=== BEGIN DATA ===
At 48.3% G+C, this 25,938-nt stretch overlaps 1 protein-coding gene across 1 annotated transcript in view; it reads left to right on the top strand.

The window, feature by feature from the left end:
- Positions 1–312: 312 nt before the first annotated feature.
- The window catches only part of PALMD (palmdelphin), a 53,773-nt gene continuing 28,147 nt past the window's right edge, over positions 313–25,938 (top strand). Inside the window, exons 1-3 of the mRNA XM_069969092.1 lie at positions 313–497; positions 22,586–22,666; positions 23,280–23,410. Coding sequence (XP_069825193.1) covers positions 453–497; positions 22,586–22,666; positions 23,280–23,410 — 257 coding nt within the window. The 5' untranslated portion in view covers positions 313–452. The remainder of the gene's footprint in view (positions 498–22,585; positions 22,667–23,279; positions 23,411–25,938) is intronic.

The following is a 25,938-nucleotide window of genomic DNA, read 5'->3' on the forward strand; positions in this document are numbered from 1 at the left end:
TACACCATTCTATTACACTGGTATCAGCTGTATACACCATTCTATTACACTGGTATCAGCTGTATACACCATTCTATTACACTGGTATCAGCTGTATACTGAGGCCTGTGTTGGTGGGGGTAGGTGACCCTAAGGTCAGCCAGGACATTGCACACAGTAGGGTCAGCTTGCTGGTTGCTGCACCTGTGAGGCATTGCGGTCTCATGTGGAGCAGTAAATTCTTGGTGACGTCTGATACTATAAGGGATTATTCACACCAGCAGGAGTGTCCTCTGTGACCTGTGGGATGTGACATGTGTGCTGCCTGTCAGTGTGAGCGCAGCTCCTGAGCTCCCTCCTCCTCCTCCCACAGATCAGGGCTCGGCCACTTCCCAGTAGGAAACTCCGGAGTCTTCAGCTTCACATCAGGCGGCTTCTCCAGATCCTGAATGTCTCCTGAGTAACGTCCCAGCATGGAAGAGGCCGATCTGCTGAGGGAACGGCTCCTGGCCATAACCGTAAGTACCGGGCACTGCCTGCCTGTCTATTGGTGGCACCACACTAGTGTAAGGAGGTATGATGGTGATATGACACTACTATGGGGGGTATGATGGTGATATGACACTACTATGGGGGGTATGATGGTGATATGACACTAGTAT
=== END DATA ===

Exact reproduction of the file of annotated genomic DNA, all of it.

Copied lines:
At 48.3% G+C, this 25,938-nt stretch overlaps 1 protein-coding gene across 1 annotated transcript in view; it reads left to right on the top strand.

The window, feature by feature from the left end:
- Positions 1–312: 312 nt before the first annotated feature.
- The window catches only part of PALMD (palmdelphin), a 53,773-nt gene continuing 28,147 nt past the window's right edge, over positions 313–25,938 (top strand). Inside the window, exons 1-3 of the mRNA XM_069969092.1 lie at positions 313–497; positions 22,586–22,666; positions 23,280–23,410. Coding sequence (XP_069825193.1) covers positions 453–497; positions 22,586–22,666; positions 23,280–23,410 — 257 coding nt within the window. The 5' untranslated portion in view covers positions 313–452. The remainder of the gene's footprint in view (positions 498–22,585; positions 22,667–23,279; positions 23,411–25,938) is intronic.

The following is a 25,938-nucleotide window of genomic DNA, read 5'->3' on the forward strand; positions in this document are numbered from 1 at the left end:
TACACCATTCTATTACACTGGTATCAGCTGTATACACCATTCTATTACACTGGTATCAGCTGTATACACCATTCTATTACACTGGTATCAGCTGTATACTGAGGCCTGTGTTGGTGGGGGTAGGTGACCCTAAGGTCAGCCAGGACATTGCACACAGTAGGGTCAGCTTGCTGGTTGCTGCACCTGTGAGGCATTGCGGTCTCATGTGGAGCAGTAAATTCTTGGTGACGTCTGATACTATAAGGGATTATTCACACCAGCAGGAGTGTCCTCTGTGACCTGTGGGATGTGACATGTGTGCTGCCTGTCAGTGTGAGCGCAGCTCCTGAGCTCCCTCCTCCTCCTCCCACAGATCAGGGCTCGGCCACTTCCCAGTAGGAAACTCCGGAGTCTTCAGCTTCACATCAGGCGGCTTCTCCAGATCCTGAATGTCTCCTGAGTAACGTCCCAGCATGGAAGAGGCCGATCTGCTGAGGGAACGGCTCCTGGCCATAACCGTAAGTACCGGGCACTGCCTGCCTGTCTATTGGTGGCACCACACTAGTGTAAGGAGGTATGATGGTGATATGACACTACTATGGGGGGTATGATGGTGATATGACACTACTATGGGGGGTATGATGGTGATATGACACTAGTAT